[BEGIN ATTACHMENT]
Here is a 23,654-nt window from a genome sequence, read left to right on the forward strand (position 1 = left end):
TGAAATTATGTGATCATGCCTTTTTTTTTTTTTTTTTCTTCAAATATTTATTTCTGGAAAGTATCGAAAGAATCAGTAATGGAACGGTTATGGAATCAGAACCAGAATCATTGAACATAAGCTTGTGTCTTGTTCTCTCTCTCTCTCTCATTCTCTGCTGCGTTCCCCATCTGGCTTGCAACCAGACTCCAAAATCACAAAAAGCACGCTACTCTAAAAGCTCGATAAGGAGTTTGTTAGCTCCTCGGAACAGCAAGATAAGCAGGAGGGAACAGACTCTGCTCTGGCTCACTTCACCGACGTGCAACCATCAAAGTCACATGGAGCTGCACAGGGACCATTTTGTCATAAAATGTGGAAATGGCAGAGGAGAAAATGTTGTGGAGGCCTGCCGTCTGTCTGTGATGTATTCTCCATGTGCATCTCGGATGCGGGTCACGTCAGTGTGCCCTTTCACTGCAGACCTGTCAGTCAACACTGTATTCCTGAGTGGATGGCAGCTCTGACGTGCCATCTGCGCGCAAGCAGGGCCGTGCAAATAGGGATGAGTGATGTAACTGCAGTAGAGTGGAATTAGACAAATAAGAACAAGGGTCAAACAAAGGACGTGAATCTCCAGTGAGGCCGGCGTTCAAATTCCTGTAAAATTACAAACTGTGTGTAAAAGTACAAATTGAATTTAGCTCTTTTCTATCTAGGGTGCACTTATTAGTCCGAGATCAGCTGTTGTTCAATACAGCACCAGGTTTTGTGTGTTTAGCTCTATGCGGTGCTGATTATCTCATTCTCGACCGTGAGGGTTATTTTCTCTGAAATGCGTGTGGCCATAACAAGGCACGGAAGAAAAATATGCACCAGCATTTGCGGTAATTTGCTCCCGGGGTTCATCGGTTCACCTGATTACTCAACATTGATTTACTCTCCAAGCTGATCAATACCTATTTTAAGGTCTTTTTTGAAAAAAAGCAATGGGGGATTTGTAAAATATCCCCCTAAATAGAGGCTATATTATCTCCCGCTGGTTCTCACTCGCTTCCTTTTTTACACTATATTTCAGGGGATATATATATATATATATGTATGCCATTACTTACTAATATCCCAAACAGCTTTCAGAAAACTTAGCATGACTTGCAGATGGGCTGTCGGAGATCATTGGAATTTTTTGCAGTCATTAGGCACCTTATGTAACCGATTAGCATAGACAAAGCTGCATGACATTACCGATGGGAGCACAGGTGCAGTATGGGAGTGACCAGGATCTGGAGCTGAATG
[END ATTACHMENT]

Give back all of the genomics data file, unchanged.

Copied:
Here is a 23,654-nt window from a genome sequence, read left to right on the forward strand (position 1 = left end):
TGAAATTATGTGATCATGCCTTTTTTTTTTTTTTTTTCTTCAAATATTTATTTCTGGAAAGTATCGAAAGAATCAGTAATGGAACGGTTATGGAATCAGAACCAGAATCATTGAACATAAGCTTGTGTCTTGTTCTCTCTCTCTCTCTCATTCTCTGCTGCGTTCCCCATCTGGCTTGCAACCAGACTCCAAAATCACAAAAAGCACGCTACTCTAAAAGCTCGATAAGGAGTTTGTTAGCTCCTCGGAACAGCAAGATAAGCAGGAGGGAACAGACTCTGCTCTGGCTCACTTCACCGACGTGCAACCATCAAAGTCACATGGAGCTGCACAGGGACCATTTTGTCATAAAATGTGGAAATGGCAGAGGAGAAAATGTTGTGGAGGCCTGCCGTCTGTCTGTGATGTATTCTCCATGTGCATCTCGGATGCGGGTCACGTCAGTGTGCCCTTTCACTGCAGACCTGTCAGTCAACACTGTATTCCTGAGTGGATGGCAGCTCTGACGTGCCATCTGCGCGCAAGCAGGGCCGTGCAAATAGGGATGAGTGATGTAACTGCAGTAGAGTGGAATTAGACAAATAAGAACAAGGGTCAAACAAAGGACGTGAATCTCCAGTGAGGCCGGCGTTCAAATTCCTGTAAAATTACAAACTGTGTGTAAAAGTACAAATTGAATTTAGCTCTTTTCTATCTAGGGTGCACTTATTAGTCCGAGATCAGCTGTTGTTCAATACAGCACCAGGTTTTGTGTGTTTAGCTCTATGCGGTGCTGATTATCTCATTCTCGACCGTGAGGGTTATTTTCTCTGAAATGCGTGTGGCCATAACAAGGCACGGAAGAAAAATATGCACCAGCATTTGCGGTAATTTGCTCCCGGGGTTCATCGGTTCACCTGATTACTCAACATTGATTTACTCTCCAAGCTGATCAATACCTATTTTAAGGTCTTTTTTGAAAAAAAGCAATGGGGGATTTGTAAAATATCCCCCTAAATAGAGGCTATATTATCTCCCGCTGGTTCTCACTCGCTTCCTTTTTTACACTATATTTCAGGGGATATATATATATATATATGTATGCCATTACTTACTAATATCCCAAACAGCTTTCAGAAAACTTAGCATGACTTGCAGATGGGCTGTCGGAGATCATTGGAATTTTTTGCAGTCATTAGGCACCTTATGTAACCGATTAGCATAGACAAAGCTGCATGACATTACCGATGGGAGCACAGGTGCAGTATGGGAGTGACCAGGATCTGGAGCTGAATG